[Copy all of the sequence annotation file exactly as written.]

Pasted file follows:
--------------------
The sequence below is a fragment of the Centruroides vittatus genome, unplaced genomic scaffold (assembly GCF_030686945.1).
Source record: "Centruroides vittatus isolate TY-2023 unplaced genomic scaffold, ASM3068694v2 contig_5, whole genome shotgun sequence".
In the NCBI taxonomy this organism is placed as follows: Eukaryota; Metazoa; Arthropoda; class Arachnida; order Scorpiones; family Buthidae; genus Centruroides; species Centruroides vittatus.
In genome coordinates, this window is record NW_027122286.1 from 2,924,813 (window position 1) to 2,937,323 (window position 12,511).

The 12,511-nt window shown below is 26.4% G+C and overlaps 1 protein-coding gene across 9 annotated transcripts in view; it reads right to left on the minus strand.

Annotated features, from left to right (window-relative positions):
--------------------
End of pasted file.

The sequence below is a fragment of the Centruroides vittatus genome, unplaced genomic scaffold (assembly GCF_030686945.1).
Source record: "Centruroides vittatus isolate TY-2023 unplaced genomic scaffold, ASM3068694v2 contig_5, whole genome shotgun sequence".
In the NCBI taxonomy this organism is placed as follows: Eukaryota; Metazoa; Arthropoda; class Arachnida; order Scorpiones; family Buthidae; genus Centruroides; species Centruroides vittatus.
In genome coordinates, this window is record NW_027122286.1 from 2,924,813 (window position 1) to 2,937,323 (window position 12,511).

The 12,511-nt window shown below is 26.4% G+C and overlaps 1 protein-coding gene across 9 annotated transcripts in view; it reads right to left on the minus strand.

Annotated features, from left to right (window-relative positions):